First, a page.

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Kevin Garnett Has Transcended the Peanut Butter & Jelly Sandwich

Written by PETA | June 18, 2008

So did y’all see the game last night? The one where my Boston Celtics took apart the Los Angeles Lakers like they were made out of Legos and won their first NBA title since 1986? If you did, you might have caught an interview where my man Kevin Garnett talked about how he transferred (he actually said “transcended,” which was awesome) his tradition of eating a whole mess of PB&Js before every game over to his Celtic teammates when he was traded there in the offseason.

Professional athletes? Eating peanut butter & jelly sandwiches?

[Wait for it …]

WHERE DO THEY GET THEIR PROTEIN!?!?!?!?!?!?!?1/1/1


themikelee / CC
getwiththeprogram / CC
kevin_garnett.jpg

I found this fascinating. The reaction to the interview was pretty much: “Look at KG and his wholesome, nutritious pre-game snack. It’s so wholesome! And nutritious!” But PB&J is as much of a vegetarian staple as the Boca burger—I think I ate it for lunch every day for my first eight years as a vegan. So why do I feel that if KG had said, “I eat a vegan meal before every big game,” the reaction would have been … different? It’s like everyone is cool with eating healthy, but for some reason, eating vegan has this whole different connotation for some people—even though it’s exactly the same thing.

I read an article on ESPN.com yesterday (while I was, uh, totally working hard and not on the interwebs), where Prince Fielder, Tony Gonzalez, Mac Danzig, and a bunch of other vegetarian athletes were talking about how being vegetarian has affected their game. No surprises: Gonzalez talks about having more energy in the fourth quarter of games and being able to blow by tired, meat-eating defenders, and Danzig talks about recovering faster from workouts. You can’t argue with results. I figure that if a vegetarian diet is good enough for some of the top athletes on the planet, it’s good enough for everyone.

So, note to the Lakers: Maybe some PB&J will help next time. Although grabbing a few offensive boards wouldn’t hurt either. Just sayin’.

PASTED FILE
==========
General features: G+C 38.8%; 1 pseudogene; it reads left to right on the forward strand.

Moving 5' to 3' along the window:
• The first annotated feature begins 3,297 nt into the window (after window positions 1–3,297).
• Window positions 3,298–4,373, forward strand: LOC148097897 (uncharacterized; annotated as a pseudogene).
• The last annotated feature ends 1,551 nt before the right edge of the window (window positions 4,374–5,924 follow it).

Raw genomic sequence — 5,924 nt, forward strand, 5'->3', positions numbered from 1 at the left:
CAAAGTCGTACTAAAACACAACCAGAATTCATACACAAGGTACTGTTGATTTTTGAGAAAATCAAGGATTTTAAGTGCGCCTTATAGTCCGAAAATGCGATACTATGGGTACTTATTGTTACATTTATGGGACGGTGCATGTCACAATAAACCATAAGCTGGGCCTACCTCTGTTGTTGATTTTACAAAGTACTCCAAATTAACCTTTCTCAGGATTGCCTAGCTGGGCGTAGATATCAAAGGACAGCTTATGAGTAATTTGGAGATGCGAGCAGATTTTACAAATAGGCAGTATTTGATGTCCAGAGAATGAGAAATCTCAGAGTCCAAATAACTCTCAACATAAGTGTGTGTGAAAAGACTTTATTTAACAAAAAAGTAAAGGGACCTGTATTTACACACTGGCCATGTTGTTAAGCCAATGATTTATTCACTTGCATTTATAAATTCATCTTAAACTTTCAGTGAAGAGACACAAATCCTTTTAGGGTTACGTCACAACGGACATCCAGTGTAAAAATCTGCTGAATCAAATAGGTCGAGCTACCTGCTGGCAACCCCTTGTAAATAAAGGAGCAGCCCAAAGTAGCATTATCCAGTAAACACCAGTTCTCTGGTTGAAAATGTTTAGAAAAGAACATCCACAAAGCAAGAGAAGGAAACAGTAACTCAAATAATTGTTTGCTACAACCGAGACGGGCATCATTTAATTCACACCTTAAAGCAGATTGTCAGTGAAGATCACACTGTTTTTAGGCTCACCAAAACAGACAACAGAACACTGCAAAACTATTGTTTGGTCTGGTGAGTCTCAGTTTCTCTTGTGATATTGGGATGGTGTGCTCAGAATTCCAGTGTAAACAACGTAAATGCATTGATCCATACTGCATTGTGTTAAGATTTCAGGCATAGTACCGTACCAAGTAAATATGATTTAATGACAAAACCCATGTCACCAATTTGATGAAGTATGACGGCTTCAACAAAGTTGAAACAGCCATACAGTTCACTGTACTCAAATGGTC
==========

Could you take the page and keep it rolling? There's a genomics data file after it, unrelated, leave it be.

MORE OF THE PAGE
—DanPosted by Dan Shannon

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  • Elaine Vigneault says:

    I love your protein comment. Perfect

  • Daniel says:

    I still don’t get it. Tony Gonzalez blows by meat eating defenders? Yeah right. Maybe 10 years ago.

  • joanna says:

    Yes I have to admit before changing I had a huge resistance to the idea of veganism because it threatened me. I think when people feel they might have to give up what they have been taught is essential for life they just resist. It’s like a latent survival instict. When I talk about having good health as a result of eating my new diet it does not seem to create so much concern. I relied on milk yogurt for 20 years as an important part of my vegetarian diet. If somebody told me to give it up for any reason I just would think they were wrong. Only when truely confronted with suffering of cows have I been able to find room to change. Unfortunatly if I say I changed becuase of cows I am regarded as extreme. If I say I changed becuase my sinus are clear for the first time in years and I was tired of being treated for sinus infections…then no body seems to think dairy free vegan food is an issue. To promote vegan and change the context of the word in peoples mind it should be campaigned like milk! VEGAN…the healthest diet on earth! and make some great commerials with cows that really are happy. I really hate all the push towards the meat substiture foods. I have not found any of the highly processed milk and meat substitutes to be appealing or really very healthy. Good ole beans and grains fresh food and sprouts seem to be much better and cheaper. Cheers and pass the guacamole with sunflower sprouts on sprouted grain bread and a side of fruit! Now that is good enough to attract many meat loving people to the nomeat lunch table and keep them coming back for more!

  • Sid says:

    because vegans are like bible thumpers always trying to change everyone… and no one like that

  • Carla says:

    I am an LA Lakers fan but good for Boston!! Maybe some people posting on the Jessica debate can read this here blog and maybe just maybe get the idea!?

  • Jaclyn says:

    I agree with you. When you mention that something is vegan or vegetarian I get a mixed reaction. Everything from the you’re so silly to the offensive kinds well I love meat I’m going to eat a big hamburger!. Some people even go off on me and try their best to offend! If I said that I was a diabetic and was eating a low sugar lunch people wouldn’t try to offend me well I love sugar!. Or what if I said I had hypertension and had to watch my sodium content and was eating a simple low sodium meal would you then say I love salt! I’m going to eat something salty! No you wouldn’t. It’s something to do with the whole veganvegetarian thing that gets people personally offended.

  • joanna says:

    I think it’s just the word ‘vegan’ is so….boring. Even vegetarian has a little more snap. When I stopped all dairy foods and had to start asking for items without dairy it is easiest to say vegan but I really don’t like the word…so I say ‘hold the chesse’ or ‘with beans and guacamole’ Saying ‘vegan’ just isn’t all the cool. As you pointed out though everybody thinks I eat a cool and healthy diet and like my ‘vegan’ lunch ideas…but to be sure I do not call them vegan. I have gotten alot of coworkers hooked on vegan food for lunch but they just think it’s healthy food. PS My overall health has greatly improved since I stopped all dairy thanks to the animal abuse at the meat packing plant….those cows suffered but not in vain.

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